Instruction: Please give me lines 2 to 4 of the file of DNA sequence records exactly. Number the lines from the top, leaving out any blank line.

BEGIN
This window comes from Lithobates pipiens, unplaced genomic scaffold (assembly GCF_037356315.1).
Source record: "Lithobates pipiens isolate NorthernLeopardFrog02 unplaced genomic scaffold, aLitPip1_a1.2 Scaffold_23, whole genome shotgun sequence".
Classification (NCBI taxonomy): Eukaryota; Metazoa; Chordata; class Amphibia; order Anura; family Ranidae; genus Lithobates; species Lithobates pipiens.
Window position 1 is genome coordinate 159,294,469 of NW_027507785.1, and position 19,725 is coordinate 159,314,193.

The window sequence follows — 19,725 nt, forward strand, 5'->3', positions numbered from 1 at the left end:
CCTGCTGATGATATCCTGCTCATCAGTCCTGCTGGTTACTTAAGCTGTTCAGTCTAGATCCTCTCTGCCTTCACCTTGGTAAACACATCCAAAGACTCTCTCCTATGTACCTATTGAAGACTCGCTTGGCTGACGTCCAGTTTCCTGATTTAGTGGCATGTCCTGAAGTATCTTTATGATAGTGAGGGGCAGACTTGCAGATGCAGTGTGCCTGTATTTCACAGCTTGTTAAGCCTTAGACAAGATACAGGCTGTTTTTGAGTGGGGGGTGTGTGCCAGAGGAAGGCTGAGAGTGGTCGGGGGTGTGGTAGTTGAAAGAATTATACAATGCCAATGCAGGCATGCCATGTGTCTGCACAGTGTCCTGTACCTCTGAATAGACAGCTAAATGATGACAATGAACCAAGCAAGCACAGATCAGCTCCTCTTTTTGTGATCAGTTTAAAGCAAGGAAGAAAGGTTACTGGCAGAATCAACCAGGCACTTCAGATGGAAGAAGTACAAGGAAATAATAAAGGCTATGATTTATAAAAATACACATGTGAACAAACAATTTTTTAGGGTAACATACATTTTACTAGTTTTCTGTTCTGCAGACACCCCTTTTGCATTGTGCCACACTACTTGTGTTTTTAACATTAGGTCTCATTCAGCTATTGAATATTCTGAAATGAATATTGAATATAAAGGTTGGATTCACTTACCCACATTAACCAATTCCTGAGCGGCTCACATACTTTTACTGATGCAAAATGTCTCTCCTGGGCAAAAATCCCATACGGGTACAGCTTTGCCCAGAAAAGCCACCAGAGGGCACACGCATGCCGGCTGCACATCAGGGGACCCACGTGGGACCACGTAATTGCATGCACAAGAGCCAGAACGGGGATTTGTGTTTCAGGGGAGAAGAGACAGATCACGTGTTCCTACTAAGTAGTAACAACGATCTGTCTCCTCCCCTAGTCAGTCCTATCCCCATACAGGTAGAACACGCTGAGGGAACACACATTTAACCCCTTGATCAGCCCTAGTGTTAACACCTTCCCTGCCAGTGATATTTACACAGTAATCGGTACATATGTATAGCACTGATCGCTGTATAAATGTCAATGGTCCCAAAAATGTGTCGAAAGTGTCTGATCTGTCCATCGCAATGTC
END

Source record: "Lithobates pipiens isolate NorthernLeopardFrog02 unplaced genomic scaffold, aLitPip1_a1.2 Scaffold_23, whole genome shotgun sequence".
Classification (NCBI taxonomy): Eukaryota; Metazoa; Chordata; class Amphibia; order Anura; family Ranidae; genus Lithobates; species Lithobates pipiens.
Window position 1 is genome coordinate 159,294,469 of NW_027507785.1, and position 19,725 is coordinate 159,314,193.